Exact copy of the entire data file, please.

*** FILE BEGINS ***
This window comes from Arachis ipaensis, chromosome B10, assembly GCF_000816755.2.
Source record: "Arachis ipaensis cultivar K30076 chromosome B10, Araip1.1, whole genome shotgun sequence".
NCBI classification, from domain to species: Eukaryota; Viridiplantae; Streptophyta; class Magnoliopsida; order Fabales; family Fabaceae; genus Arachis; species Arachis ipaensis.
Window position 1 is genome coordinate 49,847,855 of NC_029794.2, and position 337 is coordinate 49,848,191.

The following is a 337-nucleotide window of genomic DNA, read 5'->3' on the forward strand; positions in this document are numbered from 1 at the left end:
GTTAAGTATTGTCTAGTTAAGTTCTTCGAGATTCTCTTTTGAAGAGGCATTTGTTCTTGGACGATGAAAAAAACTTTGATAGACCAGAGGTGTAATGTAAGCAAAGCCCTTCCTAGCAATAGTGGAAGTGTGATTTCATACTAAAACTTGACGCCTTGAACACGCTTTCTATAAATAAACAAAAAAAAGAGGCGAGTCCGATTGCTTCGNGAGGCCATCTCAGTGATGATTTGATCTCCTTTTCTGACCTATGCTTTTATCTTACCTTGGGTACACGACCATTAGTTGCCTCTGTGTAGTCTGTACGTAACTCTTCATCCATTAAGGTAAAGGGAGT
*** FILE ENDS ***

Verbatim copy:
This window comes from Arachis ipaensis, chromosome B10, assembly GCF_000816755.2.
Source record: "Arachis ipaensis cultivar K30076 chromosome B10, Araip1.1, whole genome shotgun sequence".
NCBI classification, from domain to species: Eukaryota; Viridiplantae; Streptophyta; class Magnoliopsida; order Fabales; family Fabaceae; genus Arachis; species Arachis ipaensis.
Window position 1 is genome coordinate 49,847,855 of NC_029794.2, and position 337 is coordinate 49,848,191.

The following is a 337-nucleotide window of genomic DNA, read 5'->3' on the forward strand; positions in this document are numbered from 1 at the left end:
GTTAAGTATTGTCTAGTTAAGTTCTTCGAGATTCTCTTTTGAAGAGGCATTTGTTCTTGGACGATGAAAAAAACTTTGATAGACCAGAGGTGTAATGTAAGCAAAGCCCTTCCTAGCAATAGTGGAAGTGTGATTTCATACTAAAACTTGACGCCTTGAACACGCTTTCTATAAATAAACAAAAAAAAGAGGCGAGTCCGATTGCTTCGNGAGGCCATCTCAGTGATGATTTGATCTCCTTTTCTGACCTATGCTTTTATCTTACCTTGGGTACACGACCATTAGTTGCCTCTGTGTAGTCTGTACGTAACTCTTCATCCATTAAGGTAAAGGGAGT